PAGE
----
Deciding how, when, and by whom your children will be raised when you and your spouse divorce is one of the most emotionally difficult parts of any divorce. Understanding how New York courts deal with custody decisions can help you work with your experienced New York child custody attorney to ensure that your child’s needs are met in a way that supports your future as well.
- How do New York courts make child custody decisions?
Custody decisions are made according to the “best interests of the child.” Since every child and every family is different, courts consider several factors when determining what the child’s “best interests” are. These include:
- The child’s age, sex, and development;
- The child’s preference, if the child is old enough to have one;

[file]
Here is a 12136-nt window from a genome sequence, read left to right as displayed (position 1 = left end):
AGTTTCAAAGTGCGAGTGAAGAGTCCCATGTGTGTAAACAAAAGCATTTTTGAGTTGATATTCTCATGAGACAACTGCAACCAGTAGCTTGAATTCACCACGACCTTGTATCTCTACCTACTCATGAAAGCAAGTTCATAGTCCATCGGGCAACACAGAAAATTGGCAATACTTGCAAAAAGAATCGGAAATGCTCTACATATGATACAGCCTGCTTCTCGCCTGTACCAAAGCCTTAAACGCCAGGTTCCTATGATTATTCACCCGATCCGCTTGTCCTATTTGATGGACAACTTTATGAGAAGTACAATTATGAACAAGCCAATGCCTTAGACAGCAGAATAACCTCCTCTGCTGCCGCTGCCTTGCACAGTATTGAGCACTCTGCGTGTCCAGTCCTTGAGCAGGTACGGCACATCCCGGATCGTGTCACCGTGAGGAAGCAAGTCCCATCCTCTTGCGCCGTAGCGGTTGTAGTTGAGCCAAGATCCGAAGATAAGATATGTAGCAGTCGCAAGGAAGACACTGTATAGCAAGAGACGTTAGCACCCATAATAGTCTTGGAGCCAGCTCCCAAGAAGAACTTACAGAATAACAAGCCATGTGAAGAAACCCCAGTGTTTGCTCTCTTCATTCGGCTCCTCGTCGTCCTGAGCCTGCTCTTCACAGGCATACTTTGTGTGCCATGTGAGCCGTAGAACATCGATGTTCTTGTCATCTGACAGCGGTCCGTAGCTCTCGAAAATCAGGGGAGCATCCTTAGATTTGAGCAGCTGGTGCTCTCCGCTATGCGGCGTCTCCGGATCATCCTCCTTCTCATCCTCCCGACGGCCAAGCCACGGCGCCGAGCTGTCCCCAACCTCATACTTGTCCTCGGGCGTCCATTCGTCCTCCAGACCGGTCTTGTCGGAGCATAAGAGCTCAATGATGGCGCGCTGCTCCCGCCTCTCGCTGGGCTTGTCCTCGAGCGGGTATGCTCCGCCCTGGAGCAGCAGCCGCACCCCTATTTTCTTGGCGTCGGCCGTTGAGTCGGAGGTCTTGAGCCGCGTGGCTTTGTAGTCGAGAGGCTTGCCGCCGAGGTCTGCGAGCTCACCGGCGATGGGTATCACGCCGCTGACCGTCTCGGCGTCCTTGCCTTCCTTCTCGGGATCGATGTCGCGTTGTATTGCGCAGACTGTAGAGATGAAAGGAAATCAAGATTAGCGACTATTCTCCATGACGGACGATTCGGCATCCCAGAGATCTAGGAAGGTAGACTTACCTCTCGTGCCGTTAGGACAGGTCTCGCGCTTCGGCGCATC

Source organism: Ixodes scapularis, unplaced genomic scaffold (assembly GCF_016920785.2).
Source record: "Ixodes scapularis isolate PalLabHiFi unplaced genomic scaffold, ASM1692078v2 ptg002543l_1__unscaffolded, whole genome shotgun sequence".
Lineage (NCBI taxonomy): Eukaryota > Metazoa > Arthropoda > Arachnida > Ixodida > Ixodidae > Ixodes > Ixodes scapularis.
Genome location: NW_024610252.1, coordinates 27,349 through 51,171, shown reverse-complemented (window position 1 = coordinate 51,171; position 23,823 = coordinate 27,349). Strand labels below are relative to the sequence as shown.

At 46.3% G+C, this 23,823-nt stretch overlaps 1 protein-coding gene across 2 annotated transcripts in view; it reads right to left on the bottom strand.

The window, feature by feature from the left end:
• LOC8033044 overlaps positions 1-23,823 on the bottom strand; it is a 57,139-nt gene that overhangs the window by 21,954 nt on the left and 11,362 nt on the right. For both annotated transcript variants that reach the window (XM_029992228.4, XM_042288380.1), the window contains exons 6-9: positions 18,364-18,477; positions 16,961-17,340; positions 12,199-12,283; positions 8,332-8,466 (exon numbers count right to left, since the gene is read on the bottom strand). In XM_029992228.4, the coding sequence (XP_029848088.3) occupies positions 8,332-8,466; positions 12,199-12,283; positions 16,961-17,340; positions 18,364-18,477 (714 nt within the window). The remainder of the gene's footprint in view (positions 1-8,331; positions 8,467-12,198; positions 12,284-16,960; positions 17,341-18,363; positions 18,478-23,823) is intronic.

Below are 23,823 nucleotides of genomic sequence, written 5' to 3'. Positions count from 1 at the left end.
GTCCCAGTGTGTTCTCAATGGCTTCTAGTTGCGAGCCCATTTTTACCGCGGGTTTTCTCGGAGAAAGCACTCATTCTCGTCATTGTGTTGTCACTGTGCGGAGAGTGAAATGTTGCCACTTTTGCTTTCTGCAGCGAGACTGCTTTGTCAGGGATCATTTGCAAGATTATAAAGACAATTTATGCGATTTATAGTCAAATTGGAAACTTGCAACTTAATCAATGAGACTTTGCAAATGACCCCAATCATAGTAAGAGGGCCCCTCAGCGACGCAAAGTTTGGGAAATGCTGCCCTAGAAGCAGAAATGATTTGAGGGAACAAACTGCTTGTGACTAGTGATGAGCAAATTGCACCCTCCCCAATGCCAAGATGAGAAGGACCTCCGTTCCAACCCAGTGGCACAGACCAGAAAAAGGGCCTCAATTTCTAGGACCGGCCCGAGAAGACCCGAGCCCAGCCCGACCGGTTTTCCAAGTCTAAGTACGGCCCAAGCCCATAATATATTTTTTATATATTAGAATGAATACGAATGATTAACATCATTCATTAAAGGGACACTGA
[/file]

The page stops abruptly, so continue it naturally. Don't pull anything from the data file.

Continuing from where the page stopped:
- How “attached” the child is to each parent; and
- How much each parent knows about the child’s needs and upbringing.
- What is the difference between “sole” and “joint” custody?
Sole custody is custody granted to just one parent. When both parents share custody, the arrangement is called “joint” or “shared” custody.
- What is the difference between physical and legal custody?
“Custody” of children is usually broken down into two further categories: physical and legal custody. Physical custody refers to which parent the child lives with. Legal custody refers to the power to make important decisions for the child, like where the child will go to school or what medical care he or she will receive. Both physical and legal custody may be sole or shared.
- What is visitation?
Visitation allows a parent who does not have physical custody to spend scheduled time with his or her children. Just like custody arrangement, visitation arrangements are created with the best interests of the child in mind.
To discuss your particular concerns regarding child custody, please talk to an experienced New York divorce attorney at the Law Offices of Paul A. Boronow, PC.